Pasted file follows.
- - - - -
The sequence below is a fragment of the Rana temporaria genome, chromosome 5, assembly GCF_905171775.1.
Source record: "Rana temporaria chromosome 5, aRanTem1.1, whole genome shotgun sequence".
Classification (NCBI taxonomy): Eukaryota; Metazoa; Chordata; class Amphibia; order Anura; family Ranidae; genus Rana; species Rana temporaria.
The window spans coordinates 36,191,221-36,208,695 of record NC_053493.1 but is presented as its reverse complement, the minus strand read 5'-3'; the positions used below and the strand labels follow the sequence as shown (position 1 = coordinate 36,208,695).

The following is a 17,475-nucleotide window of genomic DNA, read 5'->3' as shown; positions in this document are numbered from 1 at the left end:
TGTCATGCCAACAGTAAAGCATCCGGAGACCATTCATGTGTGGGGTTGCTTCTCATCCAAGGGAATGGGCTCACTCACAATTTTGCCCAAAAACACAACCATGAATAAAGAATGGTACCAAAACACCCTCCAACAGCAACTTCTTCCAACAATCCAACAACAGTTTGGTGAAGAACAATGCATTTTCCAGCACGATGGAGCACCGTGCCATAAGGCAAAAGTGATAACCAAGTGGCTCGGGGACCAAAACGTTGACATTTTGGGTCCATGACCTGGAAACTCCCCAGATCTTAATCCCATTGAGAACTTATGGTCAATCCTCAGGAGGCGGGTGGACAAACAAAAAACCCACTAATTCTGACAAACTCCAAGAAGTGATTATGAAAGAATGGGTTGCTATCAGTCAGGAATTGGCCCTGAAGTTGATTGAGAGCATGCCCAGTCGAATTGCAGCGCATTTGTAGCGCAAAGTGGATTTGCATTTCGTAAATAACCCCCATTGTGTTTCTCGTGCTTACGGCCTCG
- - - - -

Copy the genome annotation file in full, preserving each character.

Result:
The sequence below is a fragment of the Rana temporaria genome, chromosome 5, assembly GCF_905171775.1.
Source record: "Rana temporaria chromosome 5, aRanTem1.1, whole genome shotgun sequence".
Classification (NCBI taxonomy): Eukaryota; Metazoa; Chordata; class Amphibia; order Anura; family Ranidae; genus Rana; species Rana temporaria.
The window spans coordinates 36,191,221-36,208,695 of record NC_053493.1 but is presented as its reverse complement, the minus strand read 5'-3'; the positions used below and the strand labels follow the sequence as shown (position 1 = coordinate 36,208,695).

The following is a 17,475-nucleotide window of genomic DNA, read 5'->3' as shown; positions in this document are numbered from 1 at the left end:
TGTCATGCCAACAGTAAAGCATCCGGAGACCATTCATGTGTGGGGTTGCTTCTCATCCAAGGGAATGGGCTCACTCACAATTTTGCCCAAAAACACAACCATGAATAAAGAATGGTACCAAAACACCCTCCAACAGCAACTTCTTCCAACAATCCAACAACAGTTTGGTGAAGAACAATGCATTTTCCAGCACGATGGAGCACCGTGCCATAAGGCAAAAGTGATAACCAAGTGGCTCGGGGACCAAAACGTTGACATTTTGGGTCCATGACCTGGAAACTCCCCAGATCTTAATCCCATTGAGAACTTATGGTCAATCCTCAGGAGGCGGGTGGACAAACAAAAAACCCACTAATTCTGACAAACTCCAAGAAGTGATTATGAAAGAATGGGTTGCTATCAGTCAGGAATTGGCCCTGAAGTTGATTGAGAGCATGCCCAGTCGAATTGCAGCGCATTTGTAGCGCAAAGTGGATTTGCATTTCGTAAATAACCCCCATTGTGTTTCTCGTGCTTACGGCCTCG